The other day was such a day that I wanted nothing more than to walk in my own space and soak in atmosphere. The dry summer heat had turned to cloud cover for a day or two, and as much as I am a sun seeker, the ch’i in the air was refreshing my body and soul.
So I walked to the Red Apple to pick up some wine for dinner and took a right instead of a left when I walked out of the parking lot. I was ready to wonder and my feet took me West towards the view overlook park. Student drivers cautiously gave me plenty of room as we both rounded the bend in the road where the sidewalk ends before the park begins. The park is usually a solitary place especially mid-morning on a weekday, but there in my favorite spot to sit and breathe in the city was a man and his bicycle. A twinge of disappointment darted into my heart.
As I approached, the man turned and smiled a genuine smile. We exchanged hellos before he said, Do you want to hear a poem? Yes. I answered matter-of-factly.
I stood beside the bench looking out across the city, Elliott Bay and beyond to the Olympics touched with mist. Heavy sculpted clouds filled the sky, he read:
This is not a day for asking questions,
not a day on any calendar.
This day is conscious of itself.
This day is a lover, bread, and gentleness,
more manifest than saying can say.
The longer he read the more my heart filled with the ache of words mixing freely with the beauty before me. Swelling with love for this place, I listened to these words by mystic poet Rumi.
Spring, and everything outside is growing
even the tall cypress tree.
We must not leave this place.
Around the lip of the cup we share, these words,
My Life Is Not Mine
If someone were to play music, it would have to be very sweet.
We’re drinking wine, but not through lips.
We’re sleeping it off, but not in bed.
Rub the cup across your forehead.
This day is outside living and dying.
Give up wanting what other people have.
That way you’re safe.
“Where, where can I be safe?” you ask.
This is not a day for asking questions,
not a day on any calendar.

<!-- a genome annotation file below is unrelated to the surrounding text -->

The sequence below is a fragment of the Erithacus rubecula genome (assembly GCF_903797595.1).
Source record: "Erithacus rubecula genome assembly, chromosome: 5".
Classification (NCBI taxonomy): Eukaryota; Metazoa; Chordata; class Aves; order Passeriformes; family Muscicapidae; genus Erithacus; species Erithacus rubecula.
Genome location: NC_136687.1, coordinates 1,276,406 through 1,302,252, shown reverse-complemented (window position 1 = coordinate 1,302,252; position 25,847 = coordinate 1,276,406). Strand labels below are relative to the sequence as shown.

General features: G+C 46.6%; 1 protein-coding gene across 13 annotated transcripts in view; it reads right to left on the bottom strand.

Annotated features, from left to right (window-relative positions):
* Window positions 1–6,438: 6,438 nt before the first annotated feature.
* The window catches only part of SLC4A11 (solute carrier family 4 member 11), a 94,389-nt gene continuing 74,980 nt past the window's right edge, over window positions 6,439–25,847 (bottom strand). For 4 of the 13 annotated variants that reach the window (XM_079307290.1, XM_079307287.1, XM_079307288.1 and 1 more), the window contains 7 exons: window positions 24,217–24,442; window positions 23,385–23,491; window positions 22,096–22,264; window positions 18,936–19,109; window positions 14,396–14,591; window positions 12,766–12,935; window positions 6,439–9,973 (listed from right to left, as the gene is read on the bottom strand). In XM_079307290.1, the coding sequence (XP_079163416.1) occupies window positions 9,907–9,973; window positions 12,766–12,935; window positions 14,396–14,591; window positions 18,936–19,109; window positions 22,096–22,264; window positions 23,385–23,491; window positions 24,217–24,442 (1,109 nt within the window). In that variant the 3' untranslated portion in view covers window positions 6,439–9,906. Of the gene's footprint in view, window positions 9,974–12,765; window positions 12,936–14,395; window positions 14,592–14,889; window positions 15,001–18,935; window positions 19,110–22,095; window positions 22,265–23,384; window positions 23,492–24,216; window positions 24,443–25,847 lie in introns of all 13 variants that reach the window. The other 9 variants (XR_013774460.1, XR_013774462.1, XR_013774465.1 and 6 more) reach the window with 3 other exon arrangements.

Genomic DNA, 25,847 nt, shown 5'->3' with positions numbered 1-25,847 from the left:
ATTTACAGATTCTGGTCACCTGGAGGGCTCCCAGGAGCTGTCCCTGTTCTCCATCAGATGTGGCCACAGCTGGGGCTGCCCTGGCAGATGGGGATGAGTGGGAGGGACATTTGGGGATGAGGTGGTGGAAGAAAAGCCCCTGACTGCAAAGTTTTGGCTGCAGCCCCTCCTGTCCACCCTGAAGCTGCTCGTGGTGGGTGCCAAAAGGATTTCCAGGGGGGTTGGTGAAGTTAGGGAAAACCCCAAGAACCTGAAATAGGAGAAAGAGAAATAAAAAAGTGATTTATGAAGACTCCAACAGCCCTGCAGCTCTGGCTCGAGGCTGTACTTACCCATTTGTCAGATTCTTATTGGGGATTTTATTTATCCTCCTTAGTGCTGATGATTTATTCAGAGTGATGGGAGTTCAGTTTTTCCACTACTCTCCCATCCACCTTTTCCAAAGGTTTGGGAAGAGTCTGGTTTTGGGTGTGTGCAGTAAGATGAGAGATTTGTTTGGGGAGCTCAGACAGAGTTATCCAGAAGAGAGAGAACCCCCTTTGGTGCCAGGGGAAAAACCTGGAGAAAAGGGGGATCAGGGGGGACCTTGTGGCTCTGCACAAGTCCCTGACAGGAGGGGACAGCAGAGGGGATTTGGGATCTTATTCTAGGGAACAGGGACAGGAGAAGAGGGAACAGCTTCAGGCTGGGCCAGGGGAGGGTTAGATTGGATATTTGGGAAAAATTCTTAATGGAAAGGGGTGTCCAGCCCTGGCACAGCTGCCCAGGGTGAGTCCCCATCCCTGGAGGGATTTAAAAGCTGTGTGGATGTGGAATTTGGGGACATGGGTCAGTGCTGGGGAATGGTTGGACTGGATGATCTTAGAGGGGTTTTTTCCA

This day is conscious of itself.
This day is a lover, bread, and gentleness,
more manifest than saying can say.
Thoughts take form with words,
but this daylight is beyond and before
thinking and imagining. Those two,
they are so thirsty, but this gives smoothness
to water. Their mouths are dry, and they are tired.
By the time he finished, I released the deep breath with a somber, wow. He laughed a nervous laugh of two people caught unsuspecting in an intimate moment. He said he felt the same way.
I never know what will happen on a walk, but I’m glad this happened. Thank you for reading the poem… I mustered hardly holding back tears.
Thank you for wanting to hear a poem, he simply said.
I smiled and walked away. Any more words between us would break a spell — this exquisite moment shared between strangers in a park on Beacon Hill. Magic can happen on any given day.
Willie Weir : July 30th, 2009
I’m already getting inquiries from folks asking … is anybody responding to your open letter?
The answer is yes.
Richard Conlin (Seattle City Council) was the first to reply. He has given up his car for 5 or 6 days at a time. He is a true bicycle advocate who pedals the talk. Go for a week or more Richard!
Norman Sigler (candidate for Seattle Mayor) gave up his car 3 years ago and donated it to KPLU!
Brian Carver (candidate for Seattle City Council position #4) has given up his car for long stretches, but has vowed to give it up for a week again … soon. Even asked me to check back with him on that promise.
Dorsol Plants (candidate for Seattle City Council position #4) gave up his car in 2007 AND won the Candidate Survivor!
Sally Clark (Seattle City Council) sent a long and thoughtful reply. Not yet ready to take the carfree week plunge. I see her sans car pedaling around my neighborhood all the time. Go for a week Sally!!
Mike McGinn (candidate for Seattle Mayor) let me know that he has a car but rarely uses it. You may have seen the stickers around town “Mike Bikes.” But I think even Mike McGinn could learn from having no access to a car for a week. How about it Mike?
Tom Rasmussen (Seattle City Council) didn’t respond personally, but a staff member did. She let me know that many city staffers have given up their cars. Good trend. Maybe they can convince Tom to do so … for just a week.
Richard McIver (Seattle City Council) won’t be taking up the challenge. But I admire that he took the time to respond. He lives in the Seward Park neighborhood which isn’t well served by public transit. He hopes that one or more of his colleagues will take me up on my challenge.